A standout student-athlete in Atlanta lost both of his parents to COVID-19 in less than a week. According to WSB-TV, 17-year-old Justin Hunter said the whole family tested positive two weeks ago. Although the teen was asymptomatic, his parents suffered greatly.

“They became very sick and they had the clear symptoms,” Hunter told WSB-TV. “Their temperatures skyrocketed. They had headaches. Horrible cough. They felt very lazy.”

Hunter's parents were quarantined at home separately, but their conditions continued to get worse. They were then taken in an ambulance to the same hospital. Hunter's father, Eugene, died on July 26 at the age of 59. His mother, Angie, died four days later at the age of 57.

The high school football star said he doesn't know how they contracted the coronavirus and said the family was taking precautions. 

“We were a regular family just trying to stay safe during this pandemic,” Hunter said. “When my mom would go to the store, she would be wearing mask and she would be wearing gloves.”

Eugene and Angie were married for 35 years after they met in college. The couple was respected in the community.

"They were just loving toward everybody. No matter what," the grieving son said. "If you had a problem, they would be there to help you. You know that they had very big hearts and they would give without even thinking about getting anything back."

In his interview with WSB-TV, Hunter talked about how supportive his parents had been during his football journey.

“Since I started playing, we always talked about me playing in college and then playing in the pros,” Hunter said. “They would have wanted me to keep going and get a scholarship and my schoolwork done.”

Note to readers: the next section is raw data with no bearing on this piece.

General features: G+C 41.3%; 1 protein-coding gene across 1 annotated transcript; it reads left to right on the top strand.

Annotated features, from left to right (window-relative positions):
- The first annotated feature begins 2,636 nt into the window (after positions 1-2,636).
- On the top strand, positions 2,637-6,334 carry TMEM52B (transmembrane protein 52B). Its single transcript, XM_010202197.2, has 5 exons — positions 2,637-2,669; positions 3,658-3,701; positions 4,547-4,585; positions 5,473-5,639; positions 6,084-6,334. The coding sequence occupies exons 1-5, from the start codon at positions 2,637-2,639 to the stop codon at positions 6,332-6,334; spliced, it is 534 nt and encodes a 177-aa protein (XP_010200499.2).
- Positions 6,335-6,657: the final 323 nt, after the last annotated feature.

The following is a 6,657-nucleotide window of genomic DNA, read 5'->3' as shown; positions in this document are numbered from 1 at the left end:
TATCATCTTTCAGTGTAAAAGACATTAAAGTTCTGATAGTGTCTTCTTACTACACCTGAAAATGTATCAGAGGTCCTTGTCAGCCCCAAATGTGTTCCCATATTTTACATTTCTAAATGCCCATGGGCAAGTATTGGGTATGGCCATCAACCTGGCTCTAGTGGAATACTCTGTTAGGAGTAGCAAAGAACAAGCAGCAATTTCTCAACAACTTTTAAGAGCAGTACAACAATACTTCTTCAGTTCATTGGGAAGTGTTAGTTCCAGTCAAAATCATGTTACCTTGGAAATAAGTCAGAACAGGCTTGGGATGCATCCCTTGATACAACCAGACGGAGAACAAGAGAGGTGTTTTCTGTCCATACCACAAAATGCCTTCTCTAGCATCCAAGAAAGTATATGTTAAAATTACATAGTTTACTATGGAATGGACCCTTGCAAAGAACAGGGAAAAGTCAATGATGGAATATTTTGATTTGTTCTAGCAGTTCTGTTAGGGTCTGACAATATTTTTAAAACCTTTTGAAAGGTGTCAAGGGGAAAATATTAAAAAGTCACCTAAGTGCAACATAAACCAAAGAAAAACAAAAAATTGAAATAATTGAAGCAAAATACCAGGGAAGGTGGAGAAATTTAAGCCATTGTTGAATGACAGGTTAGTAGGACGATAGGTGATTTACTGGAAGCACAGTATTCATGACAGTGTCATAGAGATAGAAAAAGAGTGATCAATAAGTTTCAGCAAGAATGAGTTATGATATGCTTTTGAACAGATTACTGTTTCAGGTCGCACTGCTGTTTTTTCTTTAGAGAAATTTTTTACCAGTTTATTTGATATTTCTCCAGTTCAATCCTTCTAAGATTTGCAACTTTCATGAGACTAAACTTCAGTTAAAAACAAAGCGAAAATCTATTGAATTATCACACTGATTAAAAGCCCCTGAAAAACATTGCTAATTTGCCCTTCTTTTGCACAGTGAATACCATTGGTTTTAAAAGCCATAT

Despite the tragedy, the 17-year-old said he will stay strong because that's how his parents raised him. And he reminds people about the need to wear a mask during the pandemic.

“If you don’t wear it for yourself, then wear it for the next person,” he said. "Because you could be saving that person’s life.”

The teen is now living with other relatives. 

"I just gotta keep going and pushing,” he said. “I know they’re happy up there and that’s what makes me happy.”

Black families, such as Hunter's, have been disproportionately affected by the pandemic. According to the COVID Tracking Project, Black people are dying at almost three times the rate of white people. The loss of Black lives during the pandemic, which totals at least 31,602, accounts for 22% of the fatalities related to COVID-19 in the United States.

Black Chicagoans are getting hit particularly hard, with Black residents in the city accounting for 60% of coronavirus deaths despite constituting just 30% of the population, reports The Guardian.

Dr. Anthony Fauci, the country's leading coronavirus expert, explained the reason for the racial disparity, reports Business Insider. Speaking to lawmakers in June, Fauci said Black people are facing a "double whammy" coronavirus threat, "through no fault of their own, because of underlying conditions, and the conditions in which they find themselves."

"The jobs that the majority of them would find themselves in does not allow them to protect themselves, by looking into a computer and doing telework," Fauci said. "Most of them are essential, on outside, having to mingle in a society in which the virus is circulating."